It turns out that Apple has baked in support into its Apple Silicon processors for an instruction that was designed for Intel's 8080 processor that debuted back in 1974, using a secret undocumented extension to execute the very infrequently-used instructions, thus boosting emulation performance.
Apple’s Rosetta 2 is part of macOS that allows applications written for Intel processors to run on Apple Silicon-equipped Macs, and it works rather well. Named for the Rosetta Stone, which allowed Egyptologists to begin decoding the ancient hieroglyphic writing system in the 1820s. Rosetta has been equally mysterious, but may have begun to give up its secrets, as detailed in a blog post by Australian security researcher Dougall Johnson, in which he reveals an undocumented extension while discussing why Rosetta 2 is so fast.
The secret extension appears to alter the way the processor stores parity and adjust flags from an application, to provide more accurate emulation. The story is taken up by web developer and retro computing enthusiast Blake Patterson, who explains how and why it does this, with the help of Johnson’s posts on Mastodon.
The whole thing can be traced back to the Intel 8080 from 1974, which was the company’s second-ever chip. This 8-bit microprocessor handled its adjust and parity flags in a particular way, using them to indicate whether to carry numbers in a binary-coded decimal operation, and this has persisted through to today’s x64 chips even though it’s hardly ever used by modern applications.
The Arm architecture used by Apple Silicon, being unrelated to x64, has no such functionality, so it needed to be emulated. Otherwise, some Intel software wouldn’t work on the new Macs, and computing the same operation without the 8080’s flag-handling would use five times as many instructions and slow the Mac down.
Rosetta 2 recompiles a binary application meant for an Intel processor at launch rather than providing real-time emulation, but cannot tell if the adjust and parity flags will be used by the app. It uses bits 26 and 27 of the Arm flags register to emulate the 8080’s handling of them to avoid needing to go the long way round every time.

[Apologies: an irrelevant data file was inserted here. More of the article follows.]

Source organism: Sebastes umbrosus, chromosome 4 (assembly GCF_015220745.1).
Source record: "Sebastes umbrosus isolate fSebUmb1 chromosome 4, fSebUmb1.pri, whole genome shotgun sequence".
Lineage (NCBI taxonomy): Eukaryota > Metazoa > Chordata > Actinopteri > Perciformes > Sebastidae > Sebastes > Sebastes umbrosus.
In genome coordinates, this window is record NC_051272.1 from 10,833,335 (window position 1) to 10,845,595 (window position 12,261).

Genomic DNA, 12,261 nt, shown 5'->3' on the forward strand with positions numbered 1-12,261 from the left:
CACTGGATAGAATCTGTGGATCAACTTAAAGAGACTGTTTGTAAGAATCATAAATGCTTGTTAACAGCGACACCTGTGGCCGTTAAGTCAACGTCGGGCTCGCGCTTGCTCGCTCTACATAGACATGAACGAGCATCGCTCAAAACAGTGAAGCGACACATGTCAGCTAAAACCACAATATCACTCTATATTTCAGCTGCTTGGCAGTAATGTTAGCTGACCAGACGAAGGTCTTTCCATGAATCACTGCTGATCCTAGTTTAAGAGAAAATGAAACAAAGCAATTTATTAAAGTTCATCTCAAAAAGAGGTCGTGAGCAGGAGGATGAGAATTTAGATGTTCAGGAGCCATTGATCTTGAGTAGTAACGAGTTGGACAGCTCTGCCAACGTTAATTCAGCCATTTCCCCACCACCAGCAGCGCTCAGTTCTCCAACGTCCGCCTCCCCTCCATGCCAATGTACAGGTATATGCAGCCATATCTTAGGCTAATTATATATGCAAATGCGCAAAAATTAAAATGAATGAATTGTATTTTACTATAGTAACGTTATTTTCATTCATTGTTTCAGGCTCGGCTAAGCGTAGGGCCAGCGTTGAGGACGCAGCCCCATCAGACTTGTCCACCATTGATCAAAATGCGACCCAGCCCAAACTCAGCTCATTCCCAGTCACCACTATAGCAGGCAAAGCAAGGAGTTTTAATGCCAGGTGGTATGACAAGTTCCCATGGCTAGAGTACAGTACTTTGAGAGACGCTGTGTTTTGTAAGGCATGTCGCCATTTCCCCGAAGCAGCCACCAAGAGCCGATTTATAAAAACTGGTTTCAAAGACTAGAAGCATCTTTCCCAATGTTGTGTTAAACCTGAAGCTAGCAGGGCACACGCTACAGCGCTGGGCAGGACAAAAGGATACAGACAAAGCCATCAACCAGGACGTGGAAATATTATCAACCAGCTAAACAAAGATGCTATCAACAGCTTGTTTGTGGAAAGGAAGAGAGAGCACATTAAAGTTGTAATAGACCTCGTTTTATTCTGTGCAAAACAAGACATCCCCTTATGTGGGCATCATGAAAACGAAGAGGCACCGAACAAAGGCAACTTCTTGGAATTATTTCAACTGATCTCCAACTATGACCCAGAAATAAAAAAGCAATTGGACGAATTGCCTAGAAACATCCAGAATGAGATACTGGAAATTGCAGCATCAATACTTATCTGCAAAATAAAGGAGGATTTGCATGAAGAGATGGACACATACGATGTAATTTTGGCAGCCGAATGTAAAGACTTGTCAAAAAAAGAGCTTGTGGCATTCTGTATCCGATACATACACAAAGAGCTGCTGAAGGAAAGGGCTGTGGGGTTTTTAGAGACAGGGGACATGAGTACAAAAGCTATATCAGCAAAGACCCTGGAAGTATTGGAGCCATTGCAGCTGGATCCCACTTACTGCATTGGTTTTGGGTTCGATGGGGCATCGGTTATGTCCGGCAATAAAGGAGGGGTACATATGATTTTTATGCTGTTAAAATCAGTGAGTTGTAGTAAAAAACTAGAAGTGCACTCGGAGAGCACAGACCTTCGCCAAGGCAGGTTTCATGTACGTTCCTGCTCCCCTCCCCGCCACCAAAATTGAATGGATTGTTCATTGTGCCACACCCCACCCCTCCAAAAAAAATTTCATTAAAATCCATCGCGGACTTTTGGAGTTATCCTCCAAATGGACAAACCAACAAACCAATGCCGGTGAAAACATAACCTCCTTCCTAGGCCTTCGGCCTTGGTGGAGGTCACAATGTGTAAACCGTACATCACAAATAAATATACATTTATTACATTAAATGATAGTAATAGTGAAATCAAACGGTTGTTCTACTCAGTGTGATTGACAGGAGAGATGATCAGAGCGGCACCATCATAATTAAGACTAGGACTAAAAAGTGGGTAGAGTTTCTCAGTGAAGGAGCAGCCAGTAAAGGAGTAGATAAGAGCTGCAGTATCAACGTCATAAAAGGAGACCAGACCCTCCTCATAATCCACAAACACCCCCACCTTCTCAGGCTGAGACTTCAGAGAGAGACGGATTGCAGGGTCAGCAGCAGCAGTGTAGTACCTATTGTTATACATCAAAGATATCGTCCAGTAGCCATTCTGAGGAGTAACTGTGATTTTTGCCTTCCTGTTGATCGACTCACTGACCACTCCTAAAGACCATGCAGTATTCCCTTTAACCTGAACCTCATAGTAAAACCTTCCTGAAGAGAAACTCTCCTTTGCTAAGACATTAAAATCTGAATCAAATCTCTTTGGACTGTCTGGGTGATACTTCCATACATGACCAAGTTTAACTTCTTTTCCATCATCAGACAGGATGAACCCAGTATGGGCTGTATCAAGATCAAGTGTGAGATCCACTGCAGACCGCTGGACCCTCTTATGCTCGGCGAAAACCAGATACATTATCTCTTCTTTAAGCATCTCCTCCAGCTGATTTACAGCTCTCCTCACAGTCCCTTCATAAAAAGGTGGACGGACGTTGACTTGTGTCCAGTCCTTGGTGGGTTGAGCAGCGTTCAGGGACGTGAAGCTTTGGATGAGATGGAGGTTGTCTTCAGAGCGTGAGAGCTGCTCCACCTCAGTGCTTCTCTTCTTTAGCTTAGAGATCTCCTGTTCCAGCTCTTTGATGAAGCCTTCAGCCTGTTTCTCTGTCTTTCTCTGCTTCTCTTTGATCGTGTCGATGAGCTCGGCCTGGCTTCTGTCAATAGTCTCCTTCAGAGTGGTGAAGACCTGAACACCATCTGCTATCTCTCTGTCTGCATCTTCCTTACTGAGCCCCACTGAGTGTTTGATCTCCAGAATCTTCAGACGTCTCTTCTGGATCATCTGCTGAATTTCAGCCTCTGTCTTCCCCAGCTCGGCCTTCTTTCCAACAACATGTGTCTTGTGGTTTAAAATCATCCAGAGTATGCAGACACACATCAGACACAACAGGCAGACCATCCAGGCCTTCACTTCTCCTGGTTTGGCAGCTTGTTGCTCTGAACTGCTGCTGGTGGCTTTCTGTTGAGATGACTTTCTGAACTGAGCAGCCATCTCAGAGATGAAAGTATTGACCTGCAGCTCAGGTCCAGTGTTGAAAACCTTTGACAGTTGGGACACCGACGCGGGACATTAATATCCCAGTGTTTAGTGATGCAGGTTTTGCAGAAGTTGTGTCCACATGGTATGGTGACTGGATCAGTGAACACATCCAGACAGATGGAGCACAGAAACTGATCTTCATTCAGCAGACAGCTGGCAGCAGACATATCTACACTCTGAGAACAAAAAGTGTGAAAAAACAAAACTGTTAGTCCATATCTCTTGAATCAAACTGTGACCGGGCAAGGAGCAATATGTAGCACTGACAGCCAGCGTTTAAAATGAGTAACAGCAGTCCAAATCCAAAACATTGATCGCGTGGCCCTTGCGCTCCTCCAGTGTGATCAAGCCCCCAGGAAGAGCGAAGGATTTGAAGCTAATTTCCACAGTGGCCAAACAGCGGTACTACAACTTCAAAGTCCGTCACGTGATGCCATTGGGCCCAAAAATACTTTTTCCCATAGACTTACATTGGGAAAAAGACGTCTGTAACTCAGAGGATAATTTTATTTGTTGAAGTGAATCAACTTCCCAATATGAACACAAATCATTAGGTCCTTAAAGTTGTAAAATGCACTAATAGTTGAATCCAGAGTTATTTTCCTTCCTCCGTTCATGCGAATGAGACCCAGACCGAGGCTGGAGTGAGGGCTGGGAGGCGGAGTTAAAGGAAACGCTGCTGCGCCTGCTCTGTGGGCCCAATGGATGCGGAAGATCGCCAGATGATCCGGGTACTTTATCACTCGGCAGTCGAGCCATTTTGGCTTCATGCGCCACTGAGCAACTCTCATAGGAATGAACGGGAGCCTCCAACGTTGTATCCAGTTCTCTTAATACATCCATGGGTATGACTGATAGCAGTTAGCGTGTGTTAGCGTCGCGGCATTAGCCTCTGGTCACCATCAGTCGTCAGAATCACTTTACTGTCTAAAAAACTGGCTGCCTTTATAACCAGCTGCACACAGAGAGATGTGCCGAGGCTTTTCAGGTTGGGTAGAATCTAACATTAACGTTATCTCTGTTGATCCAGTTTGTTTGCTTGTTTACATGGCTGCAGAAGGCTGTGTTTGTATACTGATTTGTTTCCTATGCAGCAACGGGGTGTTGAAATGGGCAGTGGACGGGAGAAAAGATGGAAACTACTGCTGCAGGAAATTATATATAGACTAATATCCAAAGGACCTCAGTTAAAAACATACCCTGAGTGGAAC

It would break the Arm specification to have this running all the time, so the Apple Silicon processors only do this when running Rosetta 2 - Johnson points out that it doesn’t work when the Apple processor is running a Linux VM, as the processor isn’t as configurable in this situation.
While not exactly Earth-shattering news, it’s a fascinating insight into the workings of an extremely clever and performant piece of software, albeit one that - in the same way the original Rosetta was introduced in Mac OS X 10.4 Tiger and retired in 10.7 Lion - is likely to fade away once Apple Silicon is a few more generations old.
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Ian Evenden is a UK-based news writer for Tom’s Hardware US. He’ll write about anything, but stories about Raspberry Pi and DIY robots seem to find their way to him.
I lol'd hard at the egyptian mural to represent the article... Then sadness hit even harder when I realized I actually used an 8086 processor.Reply
The 8080 was Intel's second microprocessor, not second chip. Intel was a memory company at first. Their first microprocessor came after a number of memory products.Reply
3rd or 4th microprocessor, I think:bradhouser said:The 8080 was Intel's second microprocessor, not second chip. Intel was a memory company at first. Their first microprocessor came after a number of memory products.
4004 November 15, 1971
8008 April, 1972
8080 April, 1974
bradhouser said:The 8080 was Intel's second microprocessor, not second chip. Intel was a memory company at first. Their first microprocessor came after a number of memory products.
Correct about the Intel memory chips, however the 8080 was actually Intel's fourth microprocessor. Their very first microprocessor, and in fact the first microprocessor in the world, was the four-bit Intel 4004. The second was an evolution of the 4004 the 4040, the third was the 8008 and, finally the fourth was the 8080..., and that, along with the January 1975 issue of Popular Elec tronics changed everything.
Wow, that was confusing! I read the whole article waiting to see what was the secret part of the 8080. Then, I read the blog post it referenced, and finally realized the article wasn't talking about secret extensions of the 8080, but rather a secret extension in the Apple Silicon!Reply
The secret extension is a mode that causes the Apple CPU core to compute and store the PF and AF in high-order bits of the NZVC register. The reason this is such a big deal is that ARM doesn't allow its customers to make nonstandard extensions to their implementations. That's how ARM achieves such a high degree of software compatibility between CPUs.
Anyway, the historical asides, sprinkled through the article, really just got in the way more than anything else. Moreover, the 8080 really doesn't need to be referenced.